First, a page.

I have to look with love into my current body’s reflection. I have to walk, not because I hope to chisel her down into something I can stomach seeing, but because it gives me an opportunity to see her, really see her. And without seeing her–her stretch marks, her rolls, her double-chins–I can’t love her. I’m not going to get healthy out of vanity anymore, Lily.
I’m going to strengthen my arms the better to lift you with. I’m going to strengthen my legs the better to run after you with. I’m going to strengthen my heart the longer to love you with.
For the past week, I’ve set a new routine that I intend to stare down the barrel of for the next year. I hate stairs and sweat and side-stitches, but I’m going to take them all because of the second mantra that I only just read on a blog I’ve only just started reading, Veuve Noire:
It was just a caption to this New Year’s post’s subsection on Choosing a Goal, and yet, I think it is the goal I’ve set. I think I’m willing, this year, to let the hard things–like getting in shape or kicking bad habits–be hard.
As children raised in a home of violence and neglect, my sister and I became hard-wired only to do a thing if it got us attention, though we went about it in completely opposite directions. My sister chased trouble in the form of addictions and affections so that punishment could become her love.
I chased attention in the form of goody goody gumdrops and grades and competition. I wouldn’t do a thing unless I could become the best, as if being the best would turn my parents’ necks and fill their faces, gazes to glistening grins, with praise. Neither strategy worked, but it did give my life a trajectory when a couple of teachers discovered I liked words and encouraged me to keep pursuing them like men pursued my sister. I did.
And now I wonder, though I don’t lament, who I might have been if I’d let the hard be harder. I wonder if I’d be a better writer if I knuckled down and wrote until my poet’s heart calloused over like the fingers of a guitar player. I wonder if I’d be a different person altogether if someone had thought I’d have an easier time with algebra or painting or soccer.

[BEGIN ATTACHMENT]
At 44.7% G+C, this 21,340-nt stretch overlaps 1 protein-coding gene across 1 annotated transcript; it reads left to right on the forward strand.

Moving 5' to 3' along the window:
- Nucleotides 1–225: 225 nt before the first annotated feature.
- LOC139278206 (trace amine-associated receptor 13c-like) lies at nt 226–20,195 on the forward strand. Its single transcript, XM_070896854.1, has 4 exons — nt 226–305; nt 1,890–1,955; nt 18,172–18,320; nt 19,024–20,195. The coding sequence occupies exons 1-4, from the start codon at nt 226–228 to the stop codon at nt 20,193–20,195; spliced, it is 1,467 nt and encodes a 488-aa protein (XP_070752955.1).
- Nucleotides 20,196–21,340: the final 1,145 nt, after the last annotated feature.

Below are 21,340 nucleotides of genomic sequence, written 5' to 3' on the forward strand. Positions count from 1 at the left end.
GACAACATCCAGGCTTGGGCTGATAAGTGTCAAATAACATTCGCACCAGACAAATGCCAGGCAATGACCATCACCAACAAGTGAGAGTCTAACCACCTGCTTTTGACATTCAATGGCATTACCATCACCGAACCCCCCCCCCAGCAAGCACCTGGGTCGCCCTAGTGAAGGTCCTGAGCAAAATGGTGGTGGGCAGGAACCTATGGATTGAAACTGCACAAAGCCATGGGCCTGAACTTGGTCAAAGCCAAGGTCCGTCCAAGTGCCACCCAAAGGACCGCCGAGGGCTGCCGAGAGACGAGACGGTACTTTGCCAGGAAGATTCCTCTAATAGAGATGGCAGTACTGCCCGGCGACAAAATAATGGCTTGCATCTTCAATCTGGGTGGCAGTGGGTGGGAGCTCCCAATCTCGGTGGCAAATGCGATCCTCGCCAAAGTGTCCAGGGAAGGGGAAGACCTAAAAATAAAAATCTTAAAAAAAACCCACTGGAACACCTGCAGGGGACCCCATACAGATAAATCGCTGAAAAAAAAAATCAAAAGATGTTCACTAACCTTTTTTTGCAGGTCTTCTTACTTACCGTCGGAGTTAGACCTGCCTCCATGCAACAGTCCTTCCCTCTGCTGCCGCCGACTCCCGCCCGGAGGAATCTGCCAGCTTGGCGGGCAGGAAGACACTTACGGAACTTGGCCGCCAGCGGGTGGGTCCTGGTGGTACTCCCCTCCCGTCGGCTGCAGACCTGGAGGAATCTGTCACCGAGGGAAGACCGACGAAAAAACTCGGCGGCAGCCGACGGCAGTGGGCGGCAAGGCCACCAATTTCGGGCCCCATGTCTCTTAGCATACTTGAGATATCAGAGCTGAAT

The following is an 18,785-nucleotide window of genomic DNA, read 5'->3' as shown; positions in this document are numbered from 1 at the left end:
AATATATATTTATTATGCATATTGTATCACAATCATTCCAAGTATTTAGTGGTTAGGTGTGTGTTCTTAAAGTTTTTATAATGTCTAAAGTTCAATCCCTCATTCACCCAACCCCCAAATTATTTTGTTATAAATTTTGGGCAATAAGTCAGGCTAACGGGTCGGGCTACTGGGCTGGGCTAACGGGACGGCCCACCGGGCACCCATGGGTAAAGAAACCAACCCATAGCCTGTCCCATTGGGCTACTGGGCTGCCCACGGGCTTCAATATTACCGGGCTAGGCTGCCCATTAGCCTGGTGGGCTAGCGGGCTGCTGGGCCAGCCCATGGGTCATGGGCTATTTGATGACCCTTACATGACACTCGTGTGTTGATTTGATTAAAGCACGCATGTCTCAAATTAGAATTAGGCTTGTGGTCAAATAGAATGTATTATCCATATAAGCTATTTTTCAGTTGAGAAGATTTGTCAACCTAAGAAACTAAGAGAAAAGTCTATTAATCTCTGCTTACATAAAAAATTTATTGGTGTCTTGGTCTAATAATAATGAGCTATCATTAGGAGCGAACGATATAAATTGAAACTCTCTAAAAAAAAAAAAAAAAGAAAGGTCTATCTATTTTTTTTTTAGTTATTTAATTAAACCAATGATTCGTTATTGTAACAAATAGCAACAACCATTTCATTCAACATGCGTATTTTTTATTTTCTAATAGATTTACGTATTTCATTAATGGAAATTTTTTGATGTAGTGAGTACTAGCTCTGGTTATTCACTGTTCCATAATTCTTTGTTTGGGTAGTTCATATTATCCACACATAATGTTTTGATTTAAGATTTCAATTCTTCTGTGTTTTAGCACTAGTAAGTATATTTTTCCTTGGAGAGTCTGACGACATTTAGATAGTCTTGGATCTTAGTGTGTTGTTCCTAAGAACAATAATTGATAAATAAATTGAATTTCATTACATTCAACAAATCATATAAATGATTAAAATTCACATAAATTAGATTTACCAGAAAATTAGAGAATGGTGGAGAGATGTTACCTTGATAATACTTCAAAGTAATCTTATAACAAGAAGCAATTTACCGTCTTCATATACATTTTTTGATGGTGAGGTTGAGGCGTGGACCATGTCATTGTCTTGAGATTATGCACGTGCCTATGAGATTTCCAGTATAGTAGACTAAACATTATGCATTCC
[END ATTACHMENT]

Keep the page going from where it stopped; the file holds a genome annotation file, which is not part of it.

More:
But what I’m doing now suits me fine: I’m not walking on my lunch breaks and trying to eat less and giving up smoking because it’s so easy, or because it turns the world some delightful shade of rose-colored. It sucks, and it hurts, physically and emotionally. I’m losing sleep and struggling to breathe and my feet hurt and my calves sting. I’m trying to struggle more because it occurs to me, quite late in this life (though I’m loving myself through my prior naivete) that the point to living might not just be in making things easier.
Which brings me to my third mantra, stolen from Thomas Jefferson by way of one of my favorite bloggers, Allie Potts Writes. She quotes,
“If you want something you’ve never had, you’ve got to do something you’ve never done.”
What is it I want? To love myself so I can teach you to love you. To treat my body with more respect, so I can live out the promises I made to it back in the first post I ever wrote that got Freshly Pressed. To make an honest, earnest, lasting change in my life to prove to myself that people, myself included, are capable of making a metamorphosis.
It’s not about having a stereotypical beach body, Lily. It’s not about get slim quick schemes or even about proving something to myself. It’s about attempting to do a thing I want you to someday see: That you have power over your own life, though not full control over its course. That you have the ability to heal yourself with, and in, health and heart and hearth and art. That there is nothing, young lady, you can set your mind to that you can’t achieve.
Love yourself through it. Struggle more. Do something new, as I’m trying this one on for size for the first time in my life:
This year, I’m going to BELIEVE.
- “Hot Air Balloon Shadow” by Dixonsej. Licensed under Public Domain via Wikimedia Commons – https://commons.wikimedia.org/wiki/File:Hot_Air_Balloon_Shadow.jpg#/media/File:Hot_Air_Balloon_Shadow.jpg